Algorithms that are used in safety-critical settings (i.e., settings where errors can cause great financial loss or, in the worst case, loss of life) need to be highly trustworthy. Formally verifying an algorithm in a theorem prover—by first translating the algorithm into a rigorous logical setting and then providing rigorous associated proofs of correctness—allows us to achieve a high degree of trustworthiness.
My work focuses on formally verifying algorithms for real quantifier elimination. Real quantifier elimination problems arise in important application domains, including the verification of cyber-physical systems and motion planning, which makes their correctness crucial. Unfortunately, efficient verified support for quantifier elimination is currently lacking, which necessitates the use of unverified software to resolve quantifier elimination problems that are relevant to safety-critical applications.
In this talk, I will detail my work on verifying two algorithms for real quantifier elimination, with a focus on the underlying mathematical intuition and the verification challenges. The first main result is the formal verification of the virtual substitution algorithm. This algorithm is incomplete in the sense that it is capable of solving only certain quantifier elimination problems, but it has the potential for very high efficiency and is widely used by unverified software to great practical benefit. We experimentally tested our verified algorithm, comparing its performance to that of several existing unverified tools on 423 benchmarks from the literature; our experiments also revealed correctness bugs in some of the existing tools. The second main result is the formal verification of a complete algorithm (that is, an algorithm which is capable of solving all quantifier elimination problems). Formalizations of complete quantifier elimination algorithms are quite rare, as these algorithms tend to be mathematically intricate. Our work identifies a perceived tradeoff between the computational complexity of an algorithm and its amenability to verification—that is, the most practical algorithms are also the most difficult to verify—and aims towards a potential sweet-spot within this tradeoff.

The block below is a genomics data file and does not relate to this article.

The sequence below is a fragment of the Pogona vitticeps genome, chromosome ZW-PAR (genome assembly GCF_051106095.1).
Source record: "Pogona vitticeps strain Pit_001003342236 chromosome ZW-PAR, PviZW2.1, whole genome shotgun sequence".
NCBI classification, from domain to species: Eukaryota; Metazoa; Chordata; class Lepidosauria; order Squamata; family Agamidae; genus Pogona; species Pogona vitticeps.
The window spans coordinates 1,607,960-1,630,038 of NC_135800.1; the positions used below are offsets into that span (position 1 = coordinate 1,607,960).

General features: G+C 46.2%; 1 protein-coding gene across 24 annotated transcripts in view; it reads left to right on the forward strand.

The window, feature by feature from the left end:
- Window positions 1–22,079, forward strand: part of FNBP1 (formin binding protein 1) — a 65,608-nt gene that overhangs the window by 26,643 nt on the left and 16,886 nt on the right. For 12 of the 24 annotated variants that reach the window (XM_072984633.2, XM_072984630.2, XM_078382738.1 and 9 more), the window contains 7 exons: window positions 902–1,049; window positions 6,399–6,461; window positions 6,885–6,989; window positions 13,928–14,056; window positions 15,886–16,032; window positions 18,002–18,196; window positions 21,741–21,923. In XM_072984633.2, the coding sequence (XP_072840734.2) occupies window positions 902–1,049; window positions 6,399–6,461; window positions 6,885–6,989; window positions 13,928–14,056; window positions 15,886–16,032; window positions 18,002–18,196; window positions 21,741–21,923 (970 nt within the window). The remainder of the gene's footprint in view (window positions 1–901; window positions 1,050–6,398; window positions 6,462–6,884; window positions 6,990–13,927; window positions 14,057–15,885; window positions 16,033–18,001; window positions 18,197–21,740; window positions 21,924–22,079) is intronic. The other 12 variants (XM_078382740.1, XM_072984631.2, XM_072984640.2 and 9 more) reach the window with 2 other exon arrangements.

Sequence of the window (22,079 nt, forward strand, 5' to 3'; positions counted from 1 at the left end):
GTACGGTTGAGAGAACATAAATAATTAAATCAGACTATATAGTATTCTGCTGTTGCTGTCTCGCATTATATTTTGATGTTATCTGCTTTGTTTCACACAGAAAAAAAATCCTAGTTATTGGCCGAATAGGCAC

Katherine Kosaian is a PhD candidate at Carnegie Mellon working with André Platzer. Her research is in the area of formal verification, and she is interested in formalizing highly mathematical algorithms that have safety-critical applications (where correctness is crucial). Katherine’s research is supported by an NSF Graduate Research Fellowship. During her PhD, she interned with the NASA Formal Methods group. Before CMU, she attended the University of Maryland, College Park, where she earned a B.S. in mathematics and a B.S. in computer science. Outside of computer science, she has conducted research in various areas of pure mathematics including number theory, algebra, and signal processing.